5. 16,000 in a week – that’s impressive. It’s interesting that they have no problem giving a straight answer to this question.

  6. I note the question says Britain. Right so there is little doubt, in fact no doubt at all that Golden Eagles are restricted in range and numbers by the game shooting industry, the same is true of Goshawk, Peregrine, Short Eared Owl, and of course Hen Harrier ( almost extinct in England due to persecutio and a rarity on Scottish Grouse moors) In fact shooting estates probably have some negative effects on virtually all British Raptors and Owls along with Raven, Wild Cat, Pine Marten and Polecat. Alien Pheasants and Red Legs are released in their millions without any real knowledge of the effect that has on the ecology of native species positive or negative. Poisonous lead is cast into the countryside without a care. Then there is the management of our uplands for grouse shooting, bad for CO2 sequestration, Bad for water quality, bad for downstream flooding, Bad for plant biodiversity which most have an effect on the whole natural food chain’s diversity. Those who think that shooting is good for wildlife as opposed to those who own or run shoots, supply the paraphenalia etc are IMO living in cloud cuckoo land.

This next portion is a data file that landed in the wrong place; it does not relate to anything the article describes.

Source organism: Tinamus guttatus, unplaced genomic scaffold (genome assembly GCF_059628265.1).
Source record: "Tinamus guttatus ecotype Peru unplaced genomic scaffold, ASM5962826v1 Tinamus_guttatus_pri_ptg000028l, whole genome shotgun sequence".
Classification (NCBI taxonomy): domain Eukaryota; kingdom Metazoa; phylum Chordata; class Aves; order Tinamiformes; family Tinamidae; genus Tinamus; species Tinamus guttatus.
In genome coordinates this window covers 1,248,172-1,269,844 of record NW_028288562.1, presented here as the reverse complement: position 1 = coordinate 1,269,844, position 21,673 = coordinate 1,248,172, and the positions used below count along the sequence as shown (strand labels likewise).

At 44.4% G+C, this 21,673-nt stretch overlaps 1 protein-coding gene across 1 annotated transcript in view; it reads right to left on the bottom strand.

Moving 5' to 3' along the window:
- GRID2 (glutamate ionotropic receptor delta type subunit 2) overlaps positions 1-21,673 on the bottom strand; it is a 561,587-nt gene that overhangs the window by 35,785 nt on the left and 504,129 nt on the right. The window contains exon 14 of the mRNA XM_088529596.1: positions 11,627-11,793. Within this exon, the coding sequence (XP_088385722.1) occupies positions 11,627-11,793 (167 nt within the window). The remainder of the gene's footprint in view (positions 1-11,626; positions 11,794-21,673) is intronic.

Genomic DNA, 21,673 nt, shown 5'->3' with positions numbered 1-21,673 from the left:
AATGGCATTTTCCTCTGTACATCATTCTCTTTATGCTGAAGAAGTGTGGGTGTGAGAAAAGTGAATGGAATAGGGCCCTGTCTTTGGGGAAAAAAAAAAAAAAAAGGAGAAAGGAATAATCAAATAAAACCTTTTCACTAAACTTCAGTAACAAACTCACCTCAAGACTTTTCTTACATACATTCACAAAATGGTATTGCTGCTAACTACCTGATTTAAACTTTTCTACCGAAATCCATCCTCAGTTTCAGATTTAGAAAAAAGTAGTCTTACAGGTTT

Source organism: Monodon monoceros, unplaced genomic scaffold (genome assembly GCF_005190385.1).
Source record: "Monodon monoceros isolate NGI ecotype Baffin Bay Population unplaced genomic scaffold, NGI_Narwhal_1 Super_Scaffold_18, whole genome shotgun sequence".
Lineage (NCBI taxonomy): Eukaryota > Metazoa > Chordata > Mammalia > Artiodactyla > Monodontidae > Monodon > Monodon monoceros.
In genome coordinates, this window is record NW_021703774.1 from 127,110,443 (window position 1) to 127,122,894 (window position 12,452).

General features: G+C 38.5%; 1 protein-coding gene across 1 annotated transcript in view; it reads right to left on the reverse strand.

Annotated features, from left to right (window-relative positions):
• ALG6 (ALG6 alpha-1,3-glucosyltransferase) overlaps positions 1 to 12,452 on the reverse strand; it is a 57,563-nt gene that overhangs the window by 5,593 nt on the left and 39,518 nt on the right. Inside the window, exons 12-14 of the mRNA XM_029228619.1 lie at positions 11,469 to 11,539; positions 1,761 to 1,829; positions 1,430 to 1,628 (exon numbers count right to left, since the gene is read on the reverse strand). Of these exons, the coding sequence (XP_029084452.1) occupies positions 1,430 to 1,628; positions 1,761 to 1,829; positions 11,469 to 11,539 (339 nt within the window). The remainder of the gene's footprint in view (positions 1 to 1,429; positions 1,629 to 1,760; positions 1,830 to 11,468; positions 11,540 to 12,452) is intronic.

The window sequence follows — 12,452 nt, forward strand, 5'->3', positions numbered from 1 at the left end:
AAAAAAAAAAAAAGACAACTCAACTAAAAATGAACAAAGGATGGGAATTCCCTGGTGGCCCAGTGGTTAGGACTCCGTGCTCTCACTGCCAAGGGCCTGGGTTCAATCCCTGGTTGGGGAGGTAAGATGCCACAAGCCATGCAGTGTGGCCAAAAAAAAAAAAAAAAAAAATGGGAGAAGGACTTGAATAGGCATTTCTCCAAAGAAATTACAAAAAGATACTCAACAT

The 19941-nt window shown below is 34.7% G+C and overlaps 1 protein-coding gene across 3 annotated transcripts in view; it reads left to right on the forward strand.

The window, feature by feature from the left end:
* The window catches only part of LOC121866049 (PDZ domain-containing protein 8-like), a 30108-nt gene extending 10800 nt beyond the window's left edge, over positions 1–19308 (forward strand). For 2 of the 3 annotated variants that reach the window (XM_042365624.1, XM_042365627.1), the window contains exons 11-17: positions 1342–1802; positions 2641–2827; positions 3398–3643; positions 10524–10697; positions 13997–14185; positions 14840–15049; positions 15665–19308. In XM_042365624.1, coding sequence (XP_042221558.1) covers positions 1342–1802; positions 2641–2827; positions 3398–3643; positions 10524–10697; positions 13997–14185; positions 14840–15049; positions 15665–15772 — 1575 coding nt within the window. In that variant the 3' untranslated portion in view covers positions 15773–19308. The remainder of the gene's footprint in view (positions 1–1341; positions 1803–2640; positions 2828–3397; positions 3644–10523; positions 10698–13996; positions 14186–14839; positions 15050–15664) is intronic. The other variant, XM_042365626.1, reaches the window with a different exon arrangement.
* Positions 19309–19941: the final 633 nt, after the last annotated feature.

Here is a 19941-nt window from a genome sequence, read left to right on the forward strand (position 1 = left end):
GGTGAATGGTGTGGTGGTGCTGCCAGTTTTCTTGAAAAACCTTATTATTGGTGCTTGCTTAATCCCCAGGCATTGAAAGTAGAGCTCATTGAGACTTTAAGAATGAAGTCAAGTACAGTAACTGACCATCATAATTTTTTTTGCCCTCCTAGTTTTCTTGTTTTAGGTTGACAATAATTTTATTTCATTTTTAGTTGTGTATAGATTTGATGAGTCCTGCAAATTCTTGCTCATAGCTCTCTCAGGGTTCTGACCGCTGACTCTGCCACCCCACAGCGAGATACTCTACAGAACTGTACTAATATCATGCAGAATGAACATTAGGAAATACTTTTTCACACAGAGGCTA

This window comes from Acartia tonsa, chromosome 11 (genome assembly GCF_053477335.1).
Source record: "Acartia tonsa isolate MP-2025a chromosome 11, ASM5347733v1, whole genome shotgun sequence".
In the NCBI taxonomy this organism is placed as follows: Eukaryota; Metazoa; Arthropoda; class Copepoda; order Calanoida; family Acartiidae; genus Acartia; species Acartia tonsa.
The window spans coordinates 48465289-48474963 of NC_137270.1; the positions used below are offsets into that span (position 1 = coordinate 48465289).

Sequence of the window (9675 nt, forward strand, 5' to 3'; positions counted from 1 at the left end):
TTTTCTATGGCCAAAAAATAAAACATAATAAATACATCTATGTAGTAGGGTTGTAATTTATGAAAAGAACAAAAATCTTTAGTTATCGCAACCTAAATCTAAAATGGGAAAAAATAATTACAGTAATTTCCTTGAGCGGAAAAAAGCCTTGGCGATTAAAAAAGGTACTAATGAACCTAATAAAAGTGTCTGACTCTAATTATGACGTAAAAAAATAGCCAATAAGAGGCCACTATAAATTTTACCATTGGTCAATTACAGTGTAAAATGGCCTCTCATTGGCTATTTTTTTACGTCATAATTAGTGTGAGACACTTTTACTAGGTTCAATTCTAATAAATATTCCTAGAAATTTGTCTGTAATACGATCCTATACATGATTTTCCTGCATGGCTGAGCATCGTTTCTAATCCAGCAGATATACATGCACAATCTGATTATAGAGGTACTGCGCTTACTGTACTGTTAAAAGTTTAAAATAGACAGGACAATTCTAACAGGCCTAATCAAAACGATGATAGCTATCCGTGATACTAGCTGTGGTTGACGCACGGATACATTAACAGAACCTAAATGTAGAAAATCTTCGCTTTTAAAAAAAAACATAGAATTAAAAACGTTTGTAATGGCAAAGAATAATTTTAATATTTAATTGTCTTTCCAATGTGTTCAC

Like Mark I know there are good shoots and all is not bad but overall I know the effect must be negative. Is this Countryfile nonsense a response not only to a very dubious report done for and by the shooting industry but also a response to the report criticising BBC countryside coverage I wonder? Not a step in the right direction.

    1. Suspect those that think shooting is good for wildlife don’t really give a damn………

  7. Didn’t vote on this one. Thought the question simplistic and leading. Reading the comments it looks like the gun lobby has martialled all it’s forces!